the first is i have thought of a way to control the 12 pieces of flexinol using a 12 way switch and a mechanical clock (obvious really).
You mentioned 16 pieces of wire?

It would need to be a strong clock to drive a switch (probably not practically possible). a sequencer circuit driving transistors would be one step up, but a microcontroller would really be the best solution, and it could control everything - 16 wires, 12 (or 16?) LED's and the timing itself


the second being is i read that you can run current though a 0.006" or less diameter wire constantly without fear of overheating, if this is the case then it will be a massive help. can anyone confirm this?
You can run a certain amount of current through any Flexinol wire and the reason for using a higher current (and then back it down if it need to hold it actuated for some time) is to speed up the actuation, but in your case, it will probably be more "organic looking" to let the petals curl up in a gentle fashion.


"to design a artifact that relates time and people."
How does a "flower clock" relate time and people?
(Sure, the time aspect is clear, but the people part eludes me).
Regards,
Søren

A rather fast and fairly heavy robot with quite large wheels needs what? A lot of power?
Please remember...
Engineering is based on numbers - not adjectives

Offline kwikTopic starter

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Re: great idea, need help with the circuit
« Reply #3 on: February 20, 2012, 04:32:45 AM »
Thank you for the reply, the second post probably did confuse things a bit.

I said 12 as there will be the 12 petals on the outside with 4 on the inside, sorry about the confusion.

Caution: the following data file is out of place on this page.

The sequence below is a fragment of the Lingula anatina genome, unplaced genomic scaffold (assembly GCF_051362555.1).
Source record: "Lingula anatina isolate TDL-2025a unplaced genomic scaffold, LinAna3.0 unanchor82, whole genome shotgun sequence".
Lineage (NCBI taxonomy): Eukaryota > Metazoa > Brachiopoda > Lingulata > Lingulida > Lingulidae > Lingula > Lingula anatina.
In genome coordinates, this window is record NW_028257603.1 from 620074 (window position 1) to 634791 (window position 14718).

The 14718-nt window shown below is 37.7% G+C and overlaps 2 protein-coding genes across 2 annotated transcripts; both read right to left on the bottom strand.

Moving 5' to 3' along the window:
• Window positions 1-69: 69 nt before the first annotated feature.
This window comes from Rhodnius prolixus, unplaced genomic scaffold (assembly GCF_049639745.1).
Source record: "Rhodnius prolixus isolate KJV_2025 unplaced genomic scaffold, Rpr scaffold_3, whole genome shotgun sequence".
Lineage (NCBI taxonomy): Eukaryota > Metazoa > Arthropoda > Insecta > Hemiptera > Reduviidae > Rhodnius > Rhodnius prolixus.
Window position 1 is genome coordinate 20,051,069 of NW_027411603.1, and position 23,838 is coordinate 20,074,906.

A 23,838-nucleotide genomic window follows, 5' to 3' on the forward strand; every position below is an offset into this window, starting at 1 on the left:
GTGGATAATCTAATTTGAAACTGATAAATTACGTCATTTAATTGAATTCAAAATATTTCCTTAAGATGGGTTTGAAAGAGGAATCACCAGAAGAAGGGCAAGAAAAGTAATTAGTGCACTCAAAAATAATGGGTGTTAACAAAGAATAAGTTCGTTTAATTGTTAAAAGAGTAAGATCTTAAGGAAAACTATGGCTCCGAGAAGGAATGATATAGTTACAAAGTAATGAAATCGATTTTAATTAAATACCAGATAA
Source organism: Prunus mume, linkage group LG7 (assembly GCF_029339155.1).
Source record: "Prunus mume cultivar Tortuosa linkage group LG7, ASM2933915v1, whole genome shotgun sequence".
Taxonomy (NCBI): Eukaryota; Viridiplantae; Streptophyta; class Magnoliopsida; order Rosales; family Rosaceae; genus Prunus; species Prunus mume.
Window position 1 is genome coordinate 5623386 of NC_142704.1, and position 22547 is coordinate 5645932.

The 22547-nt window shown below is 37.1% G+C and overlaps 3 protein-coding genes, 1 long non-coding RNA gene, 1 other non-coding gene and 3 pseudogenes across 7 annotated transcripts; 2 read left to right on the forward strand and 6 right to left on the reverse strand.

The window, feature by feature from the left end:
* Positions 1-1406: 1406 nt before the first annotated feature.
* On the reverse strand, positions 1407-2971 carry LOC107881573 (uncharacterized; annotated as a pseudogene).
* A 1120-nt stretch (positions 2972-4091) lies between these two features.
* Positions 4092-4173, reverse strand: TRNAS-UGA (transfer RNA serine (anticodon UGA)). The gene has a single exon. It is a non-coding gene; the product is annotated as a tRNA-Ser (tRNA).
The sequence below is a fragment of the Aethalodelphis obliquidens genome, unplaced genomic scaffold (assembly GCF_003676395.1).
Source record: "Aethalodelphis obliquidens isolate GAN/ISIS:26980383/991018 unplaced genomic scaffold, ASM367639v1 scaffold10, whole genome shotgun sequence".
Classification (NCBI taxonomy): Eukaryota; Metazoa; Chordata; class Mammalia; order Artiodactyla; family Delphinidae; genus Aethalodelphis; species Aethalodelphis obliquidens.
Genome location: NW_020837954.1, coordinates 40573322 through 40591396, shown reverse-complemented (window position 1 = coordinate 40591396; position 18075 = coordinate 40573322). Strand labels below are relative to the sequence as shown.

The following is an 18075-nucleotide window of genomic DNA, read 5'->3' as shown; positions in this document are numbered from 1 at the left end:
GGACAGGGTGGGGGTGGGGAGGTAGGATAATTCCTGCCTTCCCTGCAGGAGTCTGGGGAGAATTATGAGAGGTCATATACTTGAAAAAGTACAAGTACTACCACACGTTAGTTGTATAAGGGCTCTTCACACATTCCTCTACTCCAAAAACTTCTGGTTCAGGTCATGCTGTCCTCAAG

The wire i want to use is the 0.006"LT http://www.dynalloy.com/TechDataWire.php and roughly 3inches long so 4.8ohms/inch and 410mA for a 1 second contraction.

Again thank you for your help so far
Chris

Offline Soeren

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Re: great idea, need help with the circuit
« Reply #4 on: February 23, 2012, 07:24:02 PM »
Hi,

The wire i want to use is the 0.006"LT http://www.dynalloy.com/TechDataWire.php and roughly 3inches long so 4.8ohms/inch and 410mA for a 1 second contraction.

Do you have the wire and a lab power supply for some experiments?

If you need to lower the current (if for no other reason than that it's on 24/7, so it would be the "green" thing to do), you need to find the lowest current that will safely hold the wire contracted (under all possible ambient conditions).

A current "back-down" PWM circuit that gives full power for 1s and then a lower current until turned off, can be made by a single CMOS Schmitt trigger NAND gate (of which there's 4 in a 4093 chip), 1 diode, 2 capacitors and 3 resistors.
You'll need this for each wire, so for your 16 wires, it sums up to four 4093 chips, 16 diodes, 32 caps and 48 resistors.

If you use any sort of mechanical timer with  that routes to each of the wires, a voltage boost could be added at each switching over and the normal running current set t the low current (found by experiments) by using an appropriate voltage and a resistor.

But before I confuse you with more options... Do you have any experience in building electronics circuits?
Regards,
Søren

A rather fast and fairly heavy robot with quite large wheels needs what? A lot of power?
Please remember...
Engineering is based on numbers - not adjectives